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Moro: thieving judge

Editorial, 03/24/2021
Wilson Dias / Agência Brasil

Just as a soccer or football referee who handicaps one team by awarding fake penalties and fouls is a ‘juiz ladrão’* (thieving referee), former federal judge Sérgio Moro can now be deemed a thieving judge.

By three votes to two, the Second Panel of the Federal Supreme Court (STF) decided that Moro was partial and biased in the process that saw Lula da Silva convicted in the corruption case centered on the triplex apartment in the seaside town of Guarujá. This means that the entire legal process against former president Lula has now been annulled. The decisive vote was that of ‘Lava Jato’ supporter Justice Cármen Lúcia, who shifted from her previous position of December 2018, when she voted against the suspicion** of former ‘Lava-Jato’ judge Moro. Cármen Lúcia’s tiebreaking vote occurred after that of Kássio Nunes Marques, Jair Bolsonaro’s recent nominee to the Court, who voted in favor of Sérgio Moro.

The STF decision represents the harshest defeat of Operation ‘Lava Jato’ and Sérgio Moro to date. STF judges Gilmar Mendes, Ricardo Lewandowski, and Cármen Lúcia presented countless robust pieces of evidence that unequivocally demonstrated that Sérgio Moro acted in a partial and legally suspicious manner when he ordered the coercive campaign against Lula, when he illegally wiretapped the phones of family members and lawyers of the ‘petista’ (PT – Workers’ Party) leader, when he illegally leaked private conversations between Lula and Dilma to the press, and when he published details of the plea bargain struck by former Finance Minister Antonio Palocci on the eve of the second round of the 2018 presidential elections. All this and more was proof that there was a complete absence of a fair and impartial trial, the right of every Brazilian citizen under the law. It was not even necessary to turn to the criminal discussions between ‘Lava Jato’ members that were fully revealed in the Federal Police’s Operation Spoofing, which could not be used as judicial evidence against Moro because they were illegally obtained by hackers.

The determination by the Second Panel of the STF, coming as it does after the order by STF Justice Edson Fachin to annul all of Lula’s sentences in the Curitiba case, reinforces the political and legal position of Lula and places him back at the center of national politics. The recent STF decisions made by judges who supported ‘Lava Jato’, such as Edson Fachin and Cármen Lúcia, are explained by two main reasons: on the one hand, the political weakening of the Bolsonaro government in a context of the national catastrophe caused by its genocidal and denialist policy, and on the other, the public exposure of the spurious methods, practices, and objectives of ‘Lava Jato’, which have demoralized the ‘Republic of Curitiba’***.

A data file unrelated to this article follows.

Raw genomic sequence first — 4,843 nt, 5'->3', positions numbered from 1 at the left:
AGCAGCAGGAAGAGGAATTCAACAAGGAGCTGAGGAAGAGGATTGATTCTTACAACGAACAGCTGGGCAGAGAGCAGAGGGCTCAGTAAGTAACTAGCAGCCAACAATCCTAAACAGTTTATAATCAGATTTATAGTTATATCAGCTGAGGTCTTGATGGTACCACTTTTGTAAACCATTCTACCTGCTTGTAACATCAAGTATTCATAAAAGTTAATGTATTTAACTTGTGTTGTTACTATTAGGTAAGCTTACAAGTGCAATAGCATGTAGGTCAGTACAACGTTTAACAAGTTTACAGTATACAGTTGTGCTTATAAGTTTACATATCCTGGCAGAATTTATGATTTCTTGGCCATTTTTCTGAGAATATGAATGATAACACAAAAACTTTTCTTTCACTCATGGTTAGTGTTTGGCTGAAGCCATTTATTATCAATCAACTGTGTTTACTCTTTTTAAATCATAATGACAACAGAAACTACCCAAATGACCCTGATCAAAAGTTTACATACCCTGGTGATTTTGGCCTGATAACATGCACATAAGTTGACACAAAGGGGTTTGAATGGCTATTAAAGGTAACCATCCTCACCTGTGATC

A majority of the STF has supported Sérgio Moro and ‘Lava Jato’ lead prosecutor Deltan Dallagnol over the past five years – a period in which ‘Lava Jato’ was central to the impeachment of Dilma, the arrest of Lula, and the victory of Bolsonaro. Belatedly, the STF now seeks to politically reposition itself in the face of the unprecedented tragedy that the country is going through, and thus tries to rid itself of the responsibility that arises from this.

Moro’s suspicion proves what Party of Socialism and Freedom (PSOL) Rio de Janeiro deputy Glauber Braga said in a session of the Chamber of Deputies in 2019: Moro is a ‘juiz ladrão’ – a thieving judge – who served a reactionary project, the worst consequence of which was to bring Jair Bolsonaro to the presidential Planalto Palace. This important democratic victory has exposed Moro who, while holding the office of judge, acted as an articulator and coordinator of the political project of a coup. This should be used by the left to strengthen the struggle for the overthrow of the current genocidal government as soon as possible. Lula, now strengthened politically and morally, can and must place himself at the service of this task.



* The term ‘juiz ladrão’ means both thieving referee and thieving judge in Brazilian Portuguese, and is a common taunt heard at football matches.
* ‘Suspeição’ (Suspicion): A legal process that challenges the independence and impartiality of a judge or other legal arbitrator, in particular their subjectivity and state of mind to preside over a matter. Only a relative presumption of partiality (juris tantum) is required for a ruling of ‘suspeição’.
*** Curitiba, the capital of the southern state of Paraná, is where Operation ‘Lava Jato’ was based.

This article is an English translation of “Moro: juiz ladrão, Esquerda Online (EOL), 0324/2021. Translation: Bobby Sparks